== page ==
JURNET OF NORWICH (Hebrew name: Eliab; c.1130–1197), English financier. He had important dealings with the crown and with the monastery of Bury St. Edmunds. In 1184, a fine of 6,000 marks was imposed on him and he went abroad, but was permitted to return in 1186 after a payment of 2,000 marks. In the Hebrew sources he is referred to as nadiv, indicating that he was a patron of learning. The story that he married a Christian heiress has now been disproved. His son ISAAC OF NORWICH (c. 1170–1235/6), termed nadiv like his father, was an outstanding financier under Henry III and was able to survive a fine of 20,000 marks imposed on him for concealment of chattels in 1218, paid off at the rate of one mark daily. A remarkable caricature of him and his associates is preserved (see *Caricature). On his death, his son SAMUEL (before 1204–1273) succeeded to his position in the Norwich community. Substantial relics of the family mansion, which originally had a wharf attached, are still known as Isaac's Hall.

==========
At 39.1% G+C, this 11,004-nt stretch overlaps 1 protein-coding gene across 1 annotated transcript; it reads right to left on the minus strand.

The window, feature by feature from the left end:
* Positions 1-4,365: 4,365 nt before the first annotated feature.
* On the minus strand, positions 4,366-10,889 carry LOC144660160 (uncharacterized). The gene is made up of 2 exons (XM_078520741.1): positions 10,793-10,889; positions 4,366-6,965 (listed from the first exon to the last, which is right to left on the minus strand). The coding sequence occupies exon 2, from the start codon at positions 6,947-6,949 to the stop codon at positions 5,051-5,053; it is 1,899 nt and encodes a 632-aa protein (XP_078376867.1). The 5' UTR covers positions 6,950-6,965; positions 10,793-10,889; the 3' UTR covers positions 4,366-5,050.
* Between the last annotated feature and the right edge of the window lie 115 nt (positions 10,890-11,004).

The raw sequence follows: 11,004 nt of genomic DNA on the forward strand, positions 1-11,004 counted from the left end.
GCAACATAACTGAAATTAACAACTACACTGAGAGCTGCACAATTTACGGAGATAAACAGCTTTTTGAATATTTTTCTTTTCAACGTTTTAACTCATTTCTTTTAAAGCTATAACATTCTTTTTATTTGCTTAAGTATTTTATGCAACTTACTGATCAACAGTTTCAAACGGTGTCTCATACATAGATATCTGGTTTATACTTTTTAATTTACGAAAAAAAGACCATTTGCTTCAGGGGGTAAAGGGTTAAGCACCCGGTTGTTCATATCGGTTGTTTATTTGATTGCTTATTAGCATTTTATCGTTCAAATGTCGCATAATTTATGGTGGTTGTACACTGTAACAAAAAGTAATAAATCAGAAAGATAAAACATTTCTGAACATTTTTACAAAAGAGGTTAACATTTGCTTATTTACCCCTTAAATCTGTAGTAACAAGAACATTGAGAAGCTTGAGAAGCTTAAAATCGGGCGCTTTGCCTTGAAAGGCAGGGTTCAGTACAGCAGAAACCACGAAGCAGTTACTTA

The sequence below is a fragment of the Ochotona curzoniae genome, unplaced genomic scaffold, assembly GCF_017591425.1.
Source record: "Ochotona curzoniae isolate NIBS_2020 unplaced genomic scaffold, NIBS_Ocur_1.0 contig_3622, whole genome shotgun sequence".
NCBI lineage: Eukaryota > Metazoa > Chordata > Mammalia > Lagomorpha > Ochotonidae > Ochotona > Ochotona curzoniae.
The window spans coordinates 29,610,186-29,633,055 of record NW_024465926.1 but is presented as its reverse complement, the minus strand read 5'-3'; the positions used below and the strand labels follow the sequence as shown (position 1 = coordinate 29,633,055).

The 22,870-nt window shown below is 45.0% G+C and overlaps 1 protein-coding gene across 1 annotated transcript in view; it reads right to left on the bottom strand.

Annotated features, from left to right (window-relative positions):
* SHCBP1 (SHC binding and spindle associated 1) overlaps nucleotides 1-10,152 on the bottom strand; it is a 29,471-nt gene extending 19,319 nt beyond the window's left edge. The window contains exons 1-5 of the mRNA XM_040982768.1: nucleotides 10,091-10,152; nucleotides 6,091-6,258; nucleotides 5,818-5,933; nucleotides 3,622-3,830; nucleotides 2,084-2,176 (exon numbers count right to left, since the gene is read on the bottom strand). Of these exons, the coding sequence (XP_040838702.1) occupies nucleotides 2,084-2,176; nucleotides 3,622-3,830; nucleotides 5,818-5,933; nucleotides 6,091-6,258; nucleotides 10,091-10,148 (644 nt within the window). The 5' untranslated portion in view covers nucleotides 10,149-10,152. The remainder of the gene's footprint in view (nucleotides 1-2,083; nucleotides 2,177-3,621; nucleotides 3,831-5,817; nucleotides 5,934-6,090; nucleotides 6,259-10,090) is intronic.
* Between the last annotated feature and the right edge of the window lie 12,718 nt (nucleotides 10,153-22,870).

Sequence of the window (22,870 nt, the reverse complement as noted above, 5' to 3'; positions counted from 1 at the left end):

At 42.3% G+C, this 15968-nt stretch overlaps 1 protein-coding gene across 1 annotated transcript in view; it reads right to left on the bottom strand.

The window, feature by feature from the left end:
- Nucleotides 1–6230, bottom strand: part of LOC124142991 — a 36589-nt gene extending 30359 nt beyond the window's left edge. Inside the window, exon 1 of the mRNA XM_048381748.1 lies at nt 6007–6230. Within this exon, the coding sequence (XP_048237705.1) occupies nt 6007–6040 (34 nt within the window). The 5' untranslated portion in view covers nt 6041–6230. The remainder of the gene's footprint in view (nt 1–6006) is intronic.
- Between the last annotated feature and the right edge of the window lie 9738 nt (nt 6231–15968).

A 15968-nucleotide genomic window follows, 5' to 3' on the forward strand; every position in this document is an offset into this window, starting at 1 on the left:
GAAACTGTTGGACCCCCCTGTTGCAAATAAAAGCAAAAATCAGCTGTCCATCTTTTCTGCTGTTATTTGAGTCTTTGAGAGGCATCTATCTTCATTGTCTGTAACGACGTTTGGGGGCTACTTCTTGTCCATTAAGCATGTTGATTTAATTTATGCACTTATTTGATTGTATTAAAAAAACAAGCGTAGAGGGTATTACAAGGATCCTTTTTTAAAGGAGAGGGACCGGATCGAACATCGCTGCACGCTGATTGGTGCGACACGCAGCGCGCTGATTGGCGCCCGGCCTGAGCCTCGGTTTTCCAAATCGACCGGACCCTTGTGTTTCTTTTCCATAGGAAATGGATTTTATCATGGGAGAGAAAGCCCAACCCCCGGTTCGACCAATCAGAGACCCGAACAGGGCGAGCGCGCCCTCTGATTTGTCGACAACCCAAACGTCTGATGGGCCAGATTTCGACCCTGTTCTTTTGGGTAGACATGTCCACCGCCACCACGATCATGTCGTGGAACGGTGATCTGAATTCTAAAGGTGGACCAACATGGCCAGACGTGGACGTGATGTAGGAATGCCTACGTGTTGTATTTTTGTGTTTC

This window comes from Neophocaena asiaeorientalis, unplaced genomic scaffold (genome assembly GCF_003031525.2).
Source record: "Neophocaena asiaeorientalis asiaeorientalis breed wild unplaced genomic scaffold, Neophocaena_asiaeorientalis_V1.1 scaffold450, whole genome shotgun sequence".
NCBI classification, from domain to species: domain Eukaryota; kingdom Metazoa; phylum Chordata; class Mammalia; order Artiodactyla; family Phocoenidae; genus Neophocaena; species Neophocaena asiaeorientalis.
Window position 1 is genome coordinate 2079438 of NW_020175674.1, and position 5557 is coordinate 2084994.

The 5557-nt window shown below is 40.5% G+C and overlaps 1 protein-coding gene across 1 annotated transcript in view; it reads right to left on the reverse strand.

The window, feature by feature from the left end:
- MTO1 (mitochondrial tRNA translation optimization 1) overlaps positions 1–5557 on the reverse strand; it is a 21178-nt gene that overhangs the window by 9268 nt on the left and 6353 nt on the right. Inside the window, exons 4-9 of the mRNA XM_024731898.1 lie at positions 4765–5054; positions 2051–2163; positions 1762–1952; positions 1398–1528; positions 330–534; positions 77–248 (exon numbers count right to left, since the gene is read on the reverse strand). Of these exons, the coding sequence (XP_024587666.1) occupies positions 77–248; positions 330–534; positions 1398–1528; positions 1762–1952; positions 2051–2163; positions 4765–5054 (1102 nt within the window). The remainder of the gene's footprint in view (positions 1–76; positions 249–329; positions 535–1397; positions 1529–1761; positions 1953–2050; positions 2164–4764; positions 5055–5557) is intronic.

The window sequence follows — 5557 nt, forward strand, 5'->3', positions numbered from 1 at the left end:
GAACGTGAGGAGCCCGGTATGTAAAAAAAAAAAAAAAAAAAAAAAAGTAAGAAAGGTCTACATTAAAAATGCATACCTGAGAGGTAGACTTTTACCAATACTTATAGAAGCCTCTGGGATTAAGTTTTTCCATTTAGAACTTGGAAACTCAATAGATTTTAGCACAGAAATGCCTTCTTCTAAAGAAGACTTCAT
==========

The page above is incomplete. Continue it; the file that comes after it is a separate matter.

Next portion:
V.D. Lipman, Jews of Medieval Norwich (1967), index; H.G. Richardson, English Jewry under Angevin Kings (1960), 32–45; Roth, England3, index. ADD. BIBLIOGRAPHY: ODNB online.